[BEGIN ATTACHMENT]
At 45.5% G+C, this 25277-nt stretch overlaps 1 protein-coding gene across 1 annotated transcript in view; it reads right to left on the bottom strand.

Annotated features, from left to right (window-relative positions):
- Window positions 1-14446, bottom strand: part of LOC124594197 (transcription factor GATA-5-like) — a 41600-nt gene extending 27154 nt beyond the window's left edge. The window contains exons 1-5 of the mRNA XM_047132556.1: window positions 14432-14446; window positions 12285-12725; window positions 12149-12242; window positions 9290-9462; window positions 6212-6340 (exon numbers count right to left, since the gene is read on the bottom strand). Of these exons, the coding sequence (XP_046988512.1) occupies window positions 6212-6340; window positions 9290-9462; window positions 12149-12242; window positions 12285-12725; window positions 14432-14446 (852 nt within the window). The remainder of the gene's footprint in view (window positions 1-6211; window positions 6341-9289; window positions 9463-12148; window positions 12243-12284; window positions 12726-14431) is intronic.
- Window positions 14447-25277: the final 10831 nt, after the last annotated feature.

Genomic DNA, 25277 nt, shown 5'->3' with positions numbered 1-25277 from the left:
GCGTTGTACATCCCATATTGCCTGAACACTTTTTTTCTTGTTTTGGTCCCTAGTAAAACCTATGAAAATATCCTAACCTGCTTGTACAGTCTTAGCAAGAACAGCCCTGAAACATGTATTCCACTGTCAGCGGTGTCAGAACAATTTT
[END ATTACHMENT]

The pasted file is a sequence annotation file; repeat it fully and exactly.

At 45.5% G+C, this 25277-nt stretch overlaps 1 protein-coding gene across 1 annotated transcript in view; it reads right to left on the bottom strand.

Annotated features, from left to right (window-relative positions):
- Window positions 1-14446, bottom strand: part of LOC124594197 (transcription factor GATA-5-like) — a 41600-nt gene extending 27154 nt beyond the window's left edge. The window contains exons 1-5 of the mRNA XM_047132556.1: window positions 14432-14446; window positions 12285-12725; window positions 12149-12242; window positions 9290-9462; window positions 6212-6340 (exon numbers count right to left, since the gene is read on the bottom strand). Of these exons, the coding sequence (XP_046988512.1) occupies window positions 6212-6340; window positions 9290-9462; window positions 12149-12242; window positions 12285-12725; window positions 14432-14446 (852 nt within the window). The remainder of the gene's footprint in view (window positions 1-6211; window positions 6341-9289; window positions 9463-12148; window positions 12243-12284; window positions 12726-14431) is intronic.
- Window positions 14447-25277: the final 10831 nt, after the last annotated feature.

Genomic DNA, 25277 nt, shown 5'->3' with positions numbered 1-25277 from the left:
GCGTTGTACATCCCATATTGCCTGAACACTTTTTTTCTTGTTTTGGTCCCTAGTAAAACCTATGAAAATATCCTAACCTGCTTGTACAGTCTTAGCAAGAACAGCCCTGAAACATGTATTCCACTGTCAGCGGTGTCAGAACAATTTT